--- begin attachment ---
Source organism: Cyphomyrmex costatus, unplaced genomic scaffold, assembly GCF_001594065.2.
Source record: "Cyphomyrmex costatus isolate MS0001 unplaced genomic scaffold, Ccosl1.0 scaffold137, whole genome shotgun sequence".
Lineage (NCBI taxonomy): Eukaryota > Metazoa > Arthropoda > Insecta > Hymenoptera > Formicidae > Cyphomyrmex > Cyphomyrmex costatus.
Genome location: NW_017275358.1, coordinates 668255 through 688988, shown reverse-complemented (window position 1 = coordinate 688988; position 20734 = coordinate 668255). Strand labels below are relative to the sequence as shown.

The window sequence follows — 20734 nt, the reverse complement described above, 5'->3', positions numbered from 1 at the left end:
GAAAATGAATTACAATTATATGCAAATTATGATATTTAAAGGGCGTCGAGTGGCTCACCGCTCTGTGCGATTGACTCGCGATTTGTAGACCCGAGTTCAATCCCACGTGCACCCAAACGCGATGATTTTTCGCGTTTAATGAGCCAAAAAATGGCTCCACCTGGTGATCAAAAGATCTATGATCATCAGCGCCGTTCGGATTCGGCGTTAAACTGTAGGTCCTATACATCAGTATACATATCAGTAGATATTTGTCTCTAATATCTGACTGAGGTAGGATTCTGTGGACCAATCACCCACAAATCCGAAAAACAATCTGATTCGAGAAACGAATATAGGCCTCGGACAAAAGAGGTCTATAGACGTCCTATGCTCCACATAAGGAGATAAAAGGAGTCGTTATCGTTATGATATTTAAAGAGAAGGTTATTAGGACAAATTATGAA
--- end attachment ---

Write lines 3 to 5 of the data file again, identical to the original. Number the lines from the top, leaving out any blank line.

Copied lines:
Lineage (NCBI taxonomy): Eukaryota > Metazoa > Arthropoda > Insecta > Hymenoptera > Formicidae > Cyphomyrmex > Cyphomyrmex costatus.
Genome location: NW_017275358.1, coordinates 668255 through 688988, shown reverse-complemented (window position 1 = coordinate 688988; position 20734 = coordinate 668255). Strand labels below are relative to the sequence as shown.

The window sequence follows — 20734 nt, the reverse complement described above, 5'->3', positions numbered from 1 at the left end: